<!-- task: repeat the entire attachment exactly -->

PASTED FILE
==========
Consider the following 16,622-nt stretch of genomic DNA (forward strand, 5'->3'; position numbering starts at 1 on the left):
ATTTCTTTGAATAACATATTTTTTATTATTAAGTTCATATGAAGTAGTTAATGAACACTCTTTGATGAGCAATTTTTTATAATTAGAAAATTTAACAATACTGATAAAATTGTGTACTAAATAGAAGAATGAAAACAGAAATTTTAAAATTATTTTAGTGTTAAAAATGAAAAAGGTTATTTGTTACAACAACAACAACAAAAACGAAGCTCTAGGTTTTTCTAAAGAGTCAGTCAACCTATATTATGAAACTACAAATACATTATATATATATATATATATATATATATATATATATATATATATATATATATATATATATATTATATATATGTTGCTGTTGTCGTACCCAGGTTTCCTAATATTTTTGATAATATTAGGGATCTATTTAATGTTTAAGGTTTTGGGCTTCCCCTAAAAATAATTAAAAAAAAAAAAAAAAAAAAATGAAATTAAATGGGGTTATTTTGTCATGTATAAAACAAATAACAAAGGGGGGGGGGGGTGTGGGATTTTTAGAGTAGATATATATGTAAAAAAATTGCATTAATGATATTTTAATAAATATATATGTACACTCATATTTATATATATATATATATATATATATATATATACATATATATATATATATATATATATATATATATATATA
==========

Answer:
Consider the following 16,622-nt stretch of genomic DNA (forward strand, 5'->3'; position numbering starts at 1 on the left):
ATTTCTTTGAATAACATATTTTTTATTATTAAGTTCATATGAAGTAGTTAATGAACACTCTTTGATGAGCAATTTTTTATAATTAGAAAATTTAACAATACTGATAAAATTGTGTACTAAATAGAAGAATGAAAACAGAAATTTTAAAATTATTTTAGTGTTAAAAATGAAAAAGGTTATTTGTTACAACAACAACAACAAAAACGAAGCTCTAGGTTTTTCTAAAGAGTCAGTCAACCTATATTATGAAACTACAAATACATTATATATATATATATATATATATATATATATATATATATATATATATATATATATATATATTATATATATGTTGCTGTTGTCGTACCCAGGTTTCCTAATATTTTTGATAATATTAGGGATCTATTTAATGTTTAAGGTTTTGGGCTTCCCCTAAAAATAATTAAAAAAAAAAAAAAAAAAAAATGAAATTAAATGGGGTTATTTTGTCATGTATAAAACAAATAACAAAGGGGGGGGGGGGTGTGGGATTTTTAGAGTAGATATATATGTAAAAAAATTGCATTAATGATATTTTAATAAATATATATGTACACTCATATTTATATATATATATATATATATATATATATATACATATATATATATATATATATATATATATATATATATA